MEET THE TEAM

 
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PAYAL MODI, MD, MSC

Faculty Advisor

Dr. Payal Modi is Director of the Division for Health Equity in the University of Massachusetts Emergency Department. She received her medical degree from the Baylor College of Medicine and a Master of Science in Public Health from the London School of Hygiene and Tropical Medicine. Dr. Modi completed her Emergency Medicine residency at Alpert Medical School of Brown University and her fellowship in International Emergency Medicine at Harvard University/Brigham and Women’s Hospital.


Dr. Modi is committed to promoting health equity both locally and internationally. She has worked on a range of topics including mass casualty management, trauma training, Ebola response, pediatric illness, and sexual reproductive health with a personal interest in refugees and IDPs. Her research and projects have spanned across 4 continents and over a dozen countries including Pakistan, Liberia, Bangladesh, South Sudan, Haiti, and Thailand. 

Her current projects include developing a trauma informed care pathway for victims of human trafficking, assessing the social determinants of health among the ED patients, and conducting medical evaluations for asylum seekers.

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LUCY CANDIB, MD

Lead Evaluator

Dr. Lucy M. Candib is Professor Emerita of Family Medicine and Community Health at University of Massachusetts Medical School. She practiced full spectrum family medicine with obstetrics for 40 years at Family Health Center of Worcester in an inner-city area serving vulnerable low-income families including immigrants and refugees. For the past 20 years, working together with immigration attorneys, she has conducted medical evaluations for persons seeking asylum in the U.S. She lectures regularly to students in the Health Professionals for Human Rights interest group, and is now involved with medical students, therapists, and other physicians in the formation of this UMass Med Asylum Clinic.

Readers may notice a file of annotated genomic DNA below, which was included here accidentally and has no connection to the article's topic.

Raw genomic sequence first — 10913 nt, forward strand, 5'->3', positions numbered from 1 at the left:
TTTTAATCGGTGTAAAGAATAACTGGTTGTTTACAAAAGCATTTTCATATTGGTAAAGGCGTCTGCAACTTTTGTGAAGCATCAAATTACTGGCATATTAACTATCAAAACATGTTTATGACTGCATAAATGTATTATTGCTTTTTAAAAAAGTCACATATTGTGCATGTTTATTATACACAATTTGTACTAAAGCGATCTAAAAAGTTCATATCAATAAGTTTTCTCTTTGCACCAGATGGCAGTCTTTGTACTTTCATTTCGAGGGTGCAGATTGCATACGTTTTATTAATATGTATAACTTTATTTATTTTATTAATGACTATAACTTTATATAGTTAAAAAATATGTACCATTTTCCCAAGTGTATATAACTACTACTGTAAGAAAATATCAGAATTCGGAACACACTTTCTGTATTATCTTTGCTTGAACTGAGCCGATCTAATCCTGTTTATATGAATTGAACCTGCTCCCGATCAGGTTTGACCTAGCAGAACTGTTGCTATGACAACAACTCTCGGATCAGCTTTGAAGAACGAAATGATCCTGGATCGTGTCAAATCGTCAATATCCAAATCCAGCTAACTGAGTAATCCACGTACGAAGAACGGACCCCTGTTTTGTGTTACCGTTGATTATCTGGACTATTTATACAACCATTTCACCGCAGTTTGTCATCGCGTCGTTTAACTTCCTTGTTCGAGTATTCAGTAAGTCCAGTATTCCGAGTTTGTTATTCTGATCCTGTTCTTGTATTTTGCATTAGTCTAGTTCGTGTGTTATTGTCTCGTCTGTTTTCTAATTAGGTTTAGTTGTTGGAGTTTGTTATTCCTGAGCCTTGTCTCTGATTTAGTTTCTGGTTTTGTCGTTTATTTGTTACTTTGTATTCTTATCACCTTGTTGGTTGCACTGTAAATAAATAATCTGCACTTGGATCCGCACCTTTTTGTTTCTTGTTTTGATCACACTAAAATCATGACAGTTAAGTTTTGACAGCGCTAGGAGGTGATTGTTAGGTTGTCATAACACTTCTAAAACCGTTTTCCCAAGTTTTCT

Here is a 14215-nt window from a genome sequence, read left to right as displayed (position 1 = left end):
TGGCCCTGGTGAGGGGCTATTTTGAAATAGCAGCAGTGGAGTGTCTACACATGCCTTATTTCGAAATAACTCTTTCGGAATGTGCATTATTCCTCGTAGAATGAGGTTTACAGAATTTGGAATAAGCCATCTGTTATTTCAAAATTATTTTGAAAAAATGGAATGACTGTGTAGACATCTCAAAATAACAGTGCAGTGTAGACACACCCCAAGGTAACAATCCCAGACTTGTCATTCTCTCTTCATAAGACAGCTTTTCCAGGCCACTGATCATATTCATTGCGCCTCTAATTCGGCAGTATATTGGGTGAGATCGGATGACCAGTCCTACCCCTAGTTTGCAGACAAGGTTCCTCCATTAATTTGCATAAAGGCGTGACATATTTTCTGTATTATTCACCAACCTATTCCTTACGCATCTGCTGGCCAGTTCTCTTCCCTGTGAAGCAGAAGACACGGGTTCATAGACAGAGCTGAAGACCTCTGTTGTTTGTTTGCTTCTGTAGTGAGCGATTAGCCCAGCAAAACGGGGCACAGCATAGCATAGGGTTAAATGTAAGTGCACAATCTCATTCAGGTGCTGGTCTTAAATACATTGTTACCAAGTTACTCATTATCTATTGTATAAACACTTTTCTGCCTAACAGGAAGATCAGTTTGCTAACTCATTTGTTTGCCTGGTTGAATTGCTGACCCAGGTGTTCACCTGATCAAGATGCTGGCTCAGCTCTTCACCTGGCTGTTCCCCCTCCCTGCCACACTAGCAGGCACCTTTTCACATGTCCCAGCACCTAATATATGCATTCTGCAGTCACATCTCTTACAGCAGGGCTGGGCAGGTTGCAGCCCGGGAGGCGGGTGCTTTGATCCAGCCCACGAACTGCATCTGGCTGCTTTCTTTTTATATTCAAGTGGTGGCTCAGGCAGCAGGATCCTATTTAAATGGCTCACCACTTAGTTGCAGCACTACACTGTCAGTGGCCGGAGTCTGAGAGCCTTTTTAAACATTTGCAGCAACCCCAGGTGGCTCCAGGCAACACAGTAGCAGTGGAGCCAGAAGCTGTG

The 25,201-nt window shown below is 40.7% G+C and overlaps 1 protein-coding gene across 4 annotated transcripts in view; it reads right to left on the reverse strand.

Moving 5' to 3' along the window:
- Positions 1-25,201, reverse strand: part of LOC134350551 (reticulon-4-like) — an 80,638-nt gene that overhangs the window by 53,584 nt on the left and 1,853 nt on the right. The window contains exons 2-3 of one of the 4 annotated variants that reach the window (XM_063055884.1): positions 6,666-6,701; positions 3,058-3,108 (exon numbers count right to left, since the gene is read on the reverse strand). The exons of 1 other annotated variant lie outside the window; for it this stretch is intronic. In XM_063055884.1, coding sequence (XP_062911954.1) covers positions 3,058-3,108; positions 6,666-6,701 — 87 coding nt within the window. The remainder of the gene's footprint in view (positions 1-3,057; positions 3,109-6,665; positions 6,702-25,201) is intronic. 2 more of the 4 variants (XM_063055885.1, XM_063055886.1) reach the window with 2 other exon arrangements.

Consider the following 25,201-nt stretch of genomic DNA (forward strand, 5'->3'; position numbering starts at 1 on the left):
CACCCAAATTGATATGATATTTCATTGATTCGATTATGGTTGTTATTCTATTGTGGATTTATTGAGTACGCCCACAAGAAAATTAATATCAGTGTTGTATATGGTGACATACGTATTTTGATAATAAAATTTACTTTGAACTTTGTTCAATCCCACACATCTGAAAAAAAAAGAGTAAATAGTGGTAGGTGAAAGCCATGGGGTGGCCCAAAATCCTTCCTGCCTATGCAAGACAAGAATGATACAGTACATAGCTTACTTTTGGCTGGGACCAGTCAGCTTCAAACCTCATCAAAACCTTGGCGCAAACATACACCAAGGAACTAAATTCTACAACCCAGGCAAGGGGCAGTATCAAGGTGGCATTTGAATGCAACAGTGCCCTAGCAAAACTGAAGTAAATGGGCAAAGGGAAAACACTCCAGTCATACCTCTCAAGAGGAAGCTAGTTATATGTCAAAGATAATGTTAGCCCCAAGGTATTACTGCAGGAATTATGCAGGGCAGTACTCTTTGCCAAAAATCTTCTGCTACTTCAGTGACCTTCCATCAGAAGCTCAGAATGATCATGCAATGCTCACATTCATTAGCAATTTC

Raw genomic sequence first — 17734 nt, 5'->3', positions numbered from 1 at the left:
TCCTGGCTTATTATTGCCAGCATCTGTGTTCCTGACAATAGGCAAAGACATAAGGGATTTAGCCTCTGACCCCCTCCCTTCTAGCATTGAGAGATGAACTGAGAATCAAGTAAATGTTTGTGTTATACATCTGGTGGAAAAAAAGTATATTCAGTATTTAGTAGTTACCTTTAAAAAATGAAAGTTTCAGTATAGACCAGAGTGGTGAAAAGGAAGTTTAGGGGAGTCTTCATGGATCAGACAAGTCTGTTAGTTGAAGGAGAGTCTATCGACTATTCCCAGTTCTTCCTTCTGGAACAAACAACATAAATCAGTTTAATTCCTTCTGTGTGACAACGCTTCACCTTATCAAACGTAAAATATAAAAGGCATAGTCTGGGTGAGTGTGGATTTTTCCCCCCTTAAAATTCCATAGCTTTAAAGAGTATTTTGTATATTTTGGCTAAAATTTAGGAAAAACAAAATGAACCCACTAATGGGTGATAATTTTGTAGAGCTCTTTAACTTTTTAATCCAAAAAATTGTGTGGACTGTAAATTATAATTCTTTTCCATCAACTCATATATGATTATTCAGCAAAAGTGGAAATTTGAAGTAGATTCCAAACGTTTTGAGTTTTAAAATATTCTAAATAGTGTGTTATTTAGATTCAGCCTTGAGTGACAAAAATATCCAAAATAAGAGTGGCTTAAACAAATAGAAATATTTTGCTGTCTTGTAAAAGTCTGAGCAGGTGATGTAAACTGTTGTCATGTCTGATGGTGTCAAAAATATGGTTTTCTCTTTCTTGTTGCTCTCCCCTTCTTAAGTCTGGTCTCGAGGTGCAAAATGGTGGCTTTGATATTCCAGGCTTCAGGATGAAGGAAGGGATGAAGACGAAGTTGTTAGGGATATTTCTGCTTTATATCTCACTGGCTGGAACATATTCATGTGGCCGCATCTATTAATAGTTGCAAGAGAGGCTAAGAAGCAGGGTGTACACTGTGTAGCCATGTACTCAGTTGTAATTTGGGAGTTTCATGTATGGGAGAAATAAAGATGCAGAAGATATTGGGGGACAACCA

Dr. Candib continues to conduct medical asylum evaluations with students observing and documenting the process; she also works with interested physicians wanting to observe the process and learn this skill.

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KAMLYN HAYNES, MD

Lead Psychiatrist

Dr. Kamlyn Haynes received her medical degree from Boston University School of Medicine in 1997 and completed her residency in Combined Adult, Child and Adolescent Psychiatry at University of Massachusetts in 2002. She has provided direct psychiatric care for teens in the Department of Youth Services for a decade and has provided forensic evaluations for mentally ill offenders. Since 2011, she has been the Department of Mental Health’s Child and Adolescent Psychiatrist for Central Mass. In all roles, she has worked with immigrant families and the majority of patients in her care have endured past traumas.